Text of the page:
Useful Tables, Forming an Appendix to the Journal of the Asiatic Society: Part the First, Coins, Weights, and Measures of British India
Printed at the Baptist Mission Press, 1834 - 92 Seiten
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Agra Akber April Arcot Assay avoirdupois Bahoo bazar Beega Benares Bengal Bombay British brother bullion Burmese Calcutta cent Ceylon Chaitra China Chinese chitaks Christian Chron coinage coins commencement Company Company's cycle Delhi deposed deva ditto Dutch dwts dynasty Emperor English epoch factory February Furukhabad rupee gold mohur Government Governor grains Gujerat Hejira Hindu India Indore inscription intercalary Jaya July June Kali Kali yuga Khan king Kota lunar luni-solar Madras Mahmud Malwa March mashas maund mints Mogul mohur month moon Muhammed Muhammedan muns Nagpoor native pagoda Patna Persia princes Prome pysa Rája reckoning reign rupee Saka Samvat seers Sept Shâh Shah Aulum Sholan sicca rupee Sidereal Zodiac silver Sinh Sinha solar standard Surat Tibet Tibetan tolas troy ud-din Vadiyar weight YUDHISTHIRA བ བ བ
Seite 8 - JEWISH ERA. The Jews usually employed the Era of the Seleucides, until the fifteenth century, when a new mode of computing was adopted by them. Some insist strongly on the antiquity of their present era; but it is .generally believed not to be more ancient than the century above named. They date from the creation, which they consider to have been 3760 years and 3 months before the commencement of our era.
Seite 10 - PERIOD is a term of years produced by the multiplication of the lunar cycle 19, solar cycle 28, and Roman indiction 15. It consists of 7980 years, and began 4713 years before our era. It has been employed in computing time, to avoid the puzzling ambiguity attendant on reckoning any period antecedent to our era, an advantage which it has in common with the mundane eras used at different times. By subtracting 4713 from the Julian Period, our year is found. If before Christ, subtract the Julian Period...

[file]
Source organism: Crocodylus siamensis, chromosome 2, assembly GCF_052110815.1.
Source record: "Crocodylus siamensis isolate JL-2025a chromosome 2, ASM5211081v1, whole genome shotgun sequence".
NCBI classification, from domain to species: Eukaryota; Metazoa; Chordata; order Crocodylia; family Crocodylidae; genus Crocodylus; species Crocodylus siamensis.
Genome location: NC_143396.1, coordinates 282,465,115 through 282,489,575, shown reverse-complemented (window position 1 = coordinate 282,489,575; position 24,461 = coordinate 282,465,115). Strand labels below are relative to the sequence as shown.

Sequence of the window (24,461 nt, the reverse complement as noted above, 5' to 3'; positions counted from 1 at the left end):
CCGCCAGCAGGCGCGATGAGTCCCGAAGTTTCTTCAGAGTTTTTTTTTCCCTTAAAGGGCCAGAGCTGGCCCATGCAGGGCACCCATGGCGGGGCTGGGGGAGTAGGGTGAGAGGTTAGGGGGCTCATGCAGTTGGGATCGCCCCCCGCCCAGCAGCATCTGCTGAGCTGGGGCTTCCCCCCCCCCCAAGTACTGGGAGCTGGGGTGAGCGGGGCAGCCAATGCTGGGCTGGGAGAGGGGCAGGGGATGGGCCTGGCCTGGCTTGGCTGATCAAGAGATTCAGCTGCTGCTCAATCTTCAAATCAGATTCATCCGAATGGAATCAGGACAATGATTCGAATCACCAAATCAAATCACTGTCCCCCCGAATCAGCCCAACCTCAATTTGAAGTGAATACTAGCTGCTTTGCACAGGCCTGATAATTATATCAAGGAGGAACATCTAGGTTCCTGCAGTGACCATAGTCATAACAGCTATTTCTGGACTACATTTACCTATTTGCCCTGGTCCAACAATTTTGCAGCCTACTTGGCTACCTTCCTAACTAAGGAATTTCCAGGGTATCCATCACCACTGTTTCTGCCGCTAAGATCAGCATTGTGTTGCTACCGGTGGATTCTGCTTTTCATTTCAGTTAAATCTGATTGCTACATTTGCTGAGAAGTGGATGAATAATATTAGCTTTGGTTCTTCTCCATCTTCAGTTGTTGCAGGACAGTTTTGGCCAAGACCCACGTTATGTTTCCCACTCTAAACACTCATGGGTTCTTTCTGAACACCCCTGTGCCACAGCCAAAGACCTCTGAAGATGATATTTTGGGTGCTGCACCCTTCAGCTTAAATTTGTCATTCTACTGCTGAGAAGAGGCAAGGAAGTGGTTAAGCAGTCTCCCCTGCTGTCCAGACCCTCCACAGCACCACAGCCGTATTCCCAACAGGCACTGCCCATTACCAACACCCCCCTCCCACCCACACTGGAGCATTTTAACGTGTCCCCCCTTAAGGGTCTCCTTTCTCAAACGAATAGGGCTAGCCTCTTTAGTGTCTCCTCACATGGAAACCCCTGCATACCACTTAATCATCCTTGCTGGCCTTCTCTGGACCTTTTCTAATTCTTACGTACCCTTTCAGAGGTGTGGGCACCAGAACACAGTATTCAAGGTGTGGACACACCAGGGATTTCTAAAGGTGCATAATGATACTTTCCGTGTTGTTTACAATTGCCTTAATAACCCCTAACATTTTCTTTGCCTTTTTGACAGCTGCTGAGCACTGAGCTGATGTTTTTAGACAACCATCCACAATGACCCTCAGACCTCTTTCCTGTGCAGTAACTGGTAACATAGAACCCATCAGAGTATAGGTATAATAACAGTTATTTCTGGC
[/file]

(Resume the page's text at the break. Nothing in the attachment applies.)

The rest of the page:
Seite 6 - Christians have adopted a slight alteration, which will be shortly explained, "the simplicity of this form has brought it into very general use, and it is customary for astronomers and chronologists, in treating of ancient times, to date back in the same order from its eommenceinent.
Seite 7 - ... equal to 5503. This computation continued to the year 284 AD which was called 5786. In the next year, (285 AD,) which should have been 5787, ten years were discarded, and the date became 5777. This is still used by the Abyssinians.
Seite 16 - ... 12 y, hog. By substituting these words for the letters in the cycle, under the head of China, the Japanese names are found. Thus, the first year of a cycle is called kino-je ne, the 35th, tsutsno-je in, and so on.
Seite 159 - And knowing that a distinction of titles is in many respects necessary, we do order, that when the apprentices have served their times, they be...
Seite 14 - As all those nations follow the same system, we shall detail it here more particularly. They have two series of words, one of ten, and the other of twelve words ; a combination of the first words in both orders is the name of the first year ; the next in each...
Seite 10 - THE JULIAN PERIOD is a term of years produced by the multiplication of the lunar cycle 19, solar cycle 28, and Roman indiction 15. It consists of 7980 years, and began 4713 years before our era. It has been employed in computing time, to avoid the puzzling ambiguity attendant on reckoning any period antecedent to our era, an advantage which it lias in common witli the mundane eras used at different times.
Seite 15 - THE JAPANESE have a cycle of 60 years, like that of the Chinese, formed by a combination of words of two series. The series of ten is formed of the names of the elements, of which the Japanese reckon five, doubled by the addition of the masculine and feminine endings, je and to.